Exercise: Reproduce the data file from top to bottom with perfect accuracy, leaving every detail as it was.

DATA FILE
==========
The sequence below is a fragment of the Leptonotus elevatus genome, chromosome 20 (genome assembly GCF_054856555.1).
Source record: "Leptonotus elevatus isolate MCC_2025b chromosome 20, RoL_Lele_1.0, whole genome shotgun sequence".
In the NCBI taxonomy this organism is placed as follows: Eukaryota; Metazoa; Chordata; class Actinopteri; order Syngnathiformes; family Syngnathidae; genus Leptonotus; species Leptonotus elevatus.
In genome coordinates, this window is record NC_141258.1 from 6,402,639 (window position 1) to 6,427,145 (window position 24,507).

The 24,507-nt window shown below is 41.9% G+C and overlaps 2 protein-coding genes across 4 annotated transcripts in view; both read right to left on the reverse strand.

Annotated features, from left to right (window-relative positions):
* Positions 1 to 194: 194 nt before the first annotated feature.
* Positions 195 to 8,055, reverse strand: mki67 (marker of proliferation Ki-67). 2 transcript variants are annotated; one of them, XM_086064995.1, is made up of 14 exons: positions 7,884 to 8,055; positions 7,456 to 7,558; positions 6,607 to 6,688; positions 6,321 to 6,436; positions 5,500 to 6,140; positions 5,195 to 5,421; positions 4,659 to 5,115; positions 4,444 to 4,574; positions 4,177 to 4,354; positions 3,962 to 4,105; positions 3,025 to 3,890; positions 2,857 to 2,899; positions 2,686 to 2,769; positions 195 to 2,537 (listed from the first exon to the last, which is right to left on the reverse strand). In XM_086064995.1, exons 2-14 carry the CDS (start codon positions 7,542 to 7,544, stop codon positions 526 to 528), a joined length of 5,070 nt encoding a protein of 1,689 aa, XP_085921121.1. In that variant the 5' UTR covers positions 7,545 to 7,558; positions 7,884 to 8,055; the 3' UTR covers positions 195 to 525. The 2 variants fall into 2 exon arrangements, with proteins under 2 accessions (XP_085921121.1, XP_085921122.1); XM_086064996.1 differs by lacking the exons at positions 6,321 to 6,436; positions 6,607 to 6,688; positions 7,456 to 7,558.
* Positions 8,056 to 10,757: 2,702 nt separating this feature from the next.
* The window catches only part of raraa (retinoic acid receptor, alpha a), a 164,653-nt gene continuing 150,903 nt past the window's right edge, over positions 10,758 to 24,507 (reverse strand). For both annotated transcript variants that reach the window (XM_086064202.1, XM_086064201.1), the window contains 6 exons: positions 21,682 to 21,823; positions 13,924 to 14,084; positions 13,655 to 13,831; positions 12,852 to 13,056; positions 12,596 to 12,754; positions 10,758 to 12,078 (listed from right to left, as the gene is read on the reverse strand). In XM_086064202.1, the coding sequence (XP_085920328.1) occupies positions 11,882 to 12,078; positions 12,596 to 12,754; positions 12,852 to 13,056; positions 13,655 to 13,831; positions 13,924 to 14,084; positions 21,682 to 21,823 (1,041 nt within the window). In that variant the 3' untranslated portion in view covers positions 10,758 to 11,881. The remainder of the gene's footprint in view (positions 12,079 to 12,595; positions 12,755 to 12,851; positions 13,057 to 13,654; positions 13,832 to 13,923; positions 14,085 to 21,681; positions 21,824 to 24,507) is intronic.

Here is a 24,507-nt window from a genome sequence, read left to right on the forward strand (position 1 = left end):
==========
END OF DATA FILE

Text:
The sequence below is a fragment of the Leptonotus elevatus genome, chromosome 20 (genome assembly GCF_054856555.1).
Source record: "Leptonotus elevatus isolate MCC_2025b chromosome 20, RoL_Lele_1.0, whole genome shotgun sequence".
In the NCBI taxonomy this organism is placed as follows: Eukaryota; Metazoa; Chordata; class Actinopteri; order Syngnathiformes; family Syngnathidae; genus Leptonotus; species Leptonotus elevatus.
In genome coordinates, this window is record NC_141258.1 from 6,402,639 (window position 1) to 6,427,145 (window position 24,507).

The 24,507-nt window shown below is 41.9% G+C and overlaps 2 protein-coding genes across 4 annotated transcripts in view; both read right to left on the reverse strand.

Annotated features, from left to right (window-relative positions):
* Positions 1 to 194: 194 nt before the first annotated feature.
* Positions 195 to 8,055, reverse strand: mki67 (marker of proliferation Ki-67). 2 transcript variants are annotated; one of them, XM_086064995.1, is made up of 14 exons: positions 7,884 to 8,055; positions 7,456 to 7,558; positions 6,607 to 6,688; positions 6,321 to 6,436; positions 5,500 to 6,140; positions 5,195 to 5,421; positions 4,659 to 5,115; positions 4,444 to 4,574; positions 4,177 to 4,354; positions 3,962 to 4,105; positions 3,025 to 3,890; positions 2,857 to 2,899; positions 2,686 to 2,769; positions 195 to 2,537 (listed from the first exon to the last, which is right to left on the reverse strand). In XM_086064995.1, exons 2-14 carry the CDS (start codon positions 7,542 to 7,544, stop codon positions 526 to 528), a joined length of 5,070 nt encoding a protein of 1,689 aa, XP_085921121.1. In that variant the 5' UTR covers positions 7,545 to 7,558; positions 7,884 to 8,055; the 3' UTR covers positions 195 to 525. The 2 variants fall into 2 exon arrangements, with proteins under 2 accessions (XP_085921121.1, XP_085921122.1); XM_086064996.1 differs by lacking the exons at positions 6,321 to 6,436; positions 6,607 to 6,688; positions 7,456 to 7,558.
* Positions 8,056 to 10,757: 2,702 nt separating this feature from the next.
* The window catches only part of raraa (retinoic acid receptor, alpha a), a 164,653-nt gene continuing 150,903 nt past the window's right edge, over positions 10,758 to 24,507 (reverse strand). For both annotated transcript variants that reach the window (XM_086064202.1, XM_086064201.1), the window contains 6 exons: positions 21,682 to 21,823; positions 13,924 to 14,084; positions 13,655 to 13,831; positions 12,852 to 13,056; positions 12,596 to 12,754; positions 10,758 to 12,078 (listed from right to left, as the gene is read on the reverse strand). In XM_086064202.1, the coding sequence (XP_085920328.1) occupies positions 11,882 to 12,078; positions 12,596 to 12,754; positions 12,852 to 13,056; positions 13,655 to 13,831; positions 13,924 to 14,084; positions 21,682 to 21,823 (1,041 nt within the window). In that variant the 3' untranslated portion in view covers positions 10,758 to 11,881. The remainder of the gene's footprint in view (positions 12,079 to 12,595; positions 12,755 to 12,851; positions 13,057 to 13,654; positions 13,832 to 13,923; positions 14,085 to 21,681; positions 21,824 to 24,507) is intronic.

Here is a 24,507-nt window from a genome sequence, read left to right on the forward strand (position 1 = left end):